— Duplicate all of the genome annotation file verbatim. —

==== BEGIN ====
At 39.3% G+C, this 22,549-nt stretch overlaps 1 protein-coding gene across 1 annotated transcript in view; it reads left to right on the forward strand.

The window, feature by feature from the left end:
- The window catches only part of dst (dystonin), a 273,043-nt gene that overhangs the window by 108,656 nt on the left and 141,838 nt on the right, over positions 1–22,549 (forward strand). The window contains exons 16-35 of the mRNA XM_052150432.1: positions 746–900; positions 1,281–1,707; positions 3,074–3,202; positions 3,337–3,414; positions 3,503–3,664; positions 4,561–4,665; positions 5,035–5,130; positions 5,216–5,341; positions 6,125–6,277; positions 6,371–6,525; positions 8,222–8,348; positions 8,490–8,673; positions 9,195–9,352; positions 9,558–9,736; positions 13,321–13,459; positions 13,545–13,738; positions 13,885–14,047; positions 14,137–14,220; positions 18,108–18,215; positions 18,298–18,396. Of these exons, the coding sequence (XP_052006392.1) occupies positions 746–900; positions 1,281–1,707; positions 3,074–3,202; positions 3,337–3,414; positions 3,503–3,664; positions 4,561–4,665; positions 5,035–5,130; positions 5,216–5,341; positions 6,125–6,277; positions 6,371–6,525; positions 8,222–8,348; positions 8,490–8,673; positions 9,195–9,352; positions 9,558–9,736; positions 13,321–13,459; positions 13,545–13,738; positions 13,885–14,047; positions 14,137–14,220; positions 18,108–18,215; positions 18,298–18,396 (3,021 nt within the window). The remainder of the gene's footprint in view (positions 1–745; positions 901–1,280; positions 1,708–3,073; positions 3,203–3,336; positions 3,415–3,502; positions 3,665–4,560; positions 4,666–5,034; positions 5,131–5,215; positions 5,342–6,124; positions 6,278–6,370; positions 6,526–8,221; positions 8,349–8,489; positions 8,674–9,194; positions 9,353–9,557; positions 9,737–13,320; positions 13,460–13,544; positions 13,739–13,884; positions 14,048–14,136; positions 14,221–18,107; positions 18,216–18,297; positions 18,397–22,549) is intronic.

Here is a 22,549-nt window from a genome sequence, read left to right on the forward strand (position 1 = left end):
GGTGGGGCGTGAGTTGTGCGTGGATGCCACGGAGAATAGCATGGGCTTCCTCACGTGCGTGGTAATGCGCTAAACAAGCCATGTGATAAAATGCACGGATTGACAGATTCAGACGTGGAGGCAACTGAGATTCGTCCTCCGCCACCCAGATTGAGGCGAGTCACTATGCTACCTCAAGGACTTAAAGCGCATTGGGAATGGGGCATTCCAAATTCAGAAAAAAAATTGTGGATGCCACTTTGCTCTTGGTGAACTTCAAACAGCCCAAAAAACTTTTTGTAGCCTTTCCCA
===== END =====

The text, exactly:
At 39.3% G+C, this 22,549-nt stretch overlaps 1 protein-coding gene across 1 annotated transcript in view; it reads left to right on the forward strand.

The window, feature by feature from the left end:
- The window catches only part of dst (dystonin), a 273,043-nt gene that overhangs the window by 108,656 nt on the left and 141,838 nt on the right, over positions 1–22,549 (forward strand). The window contains exons 16-35 of the mRNA XM_052150432.1: positions 746–900; positions 1,281–1,707; positions 3,074–3,202; positions 3,337–3,414; positions 3,503–3,664; positions 4,561–4,665; positions 5,035–5,130; positions 5,216–5,341; positions 6,125–6,277; positions 6,371–6,525; positions 8,222–8,348; positions 8,490–8,673; positions 9,195–9,352; positions 9,558–9,736; positions 13,321–13,459; positions 13,545–13,738; positions 13,885–14,047; positions 14,137–14,220; positions 18,108–18,215; positions 18,298–18,396. Of these exons, the coding sequence (XP_052006392.1) occupies positions 746–900; positions 1,281–1,707; positions 3,074–3,202; positions 3,337–3,414; positions 3,503–3,664; positions 4,561–4,665; positions 5,035–5,130; positions 5,216–5,341; positions 6,125–6,277; positions 6,371–6,525; positions 8,222–8,348; positions 8,490–8,673; positions 9,195–9,352; positions 9,558–9,736; positions 13,321–13,459; positions 13,545–13,738; positions 13,885–14,047; positions 14,137–14,220; positions 18,108–18,215; positions 18,298–18,396 (3,021 nt within the window). The remainder of the gene's footprint in view (positions 1–745; positions 901–1,280; positions 1,708–3,073; positions 3,203–3,336; positions 3,415–3,502; positions 3,665–4,560; positions 4,666–5,034; positions 5,131–5,215; positions 5,342–6,124; positions 6,278–6,370; positions 6,526–8,221; positions 8,349–8,489; positions 8,674–9,194; positions 9,353–9,557; positions 9,737–13,320; positions 13,460–13,544; positions 13,739–13,884; positions 14,048–14,136; positions 14,221–18,107; positions 18,216–18,297; positions 18,397–22,549) is intronic.

Here is a 22,549-nt window from a genome sequence, read left to right on the forward strand (position 1 = left end):
GGTGGGGCGTGAGTTGTGCGTGGATGCCACGGAGAATAGCATGGGCTTCCTCACGTGCGTGGTAATGCGCTAAACAAGCCATGTGATAAAATGCACGGATTGACAGATTCAGACGTGGAGGCAACTGAGATTCGTCCTCCGCCACCCAGATTGAGGCGAGTCACTATGCTACCTCAAGGACTTAAAGCGCATTGGGAATGGGGCATTCCAAATTCAGAAAAAAAATTGTGGATGCCACTTTGCTCTTGGTGAACTTCAAACAGCCCAAAAAACTTTTTGTAGCCTTTCCCA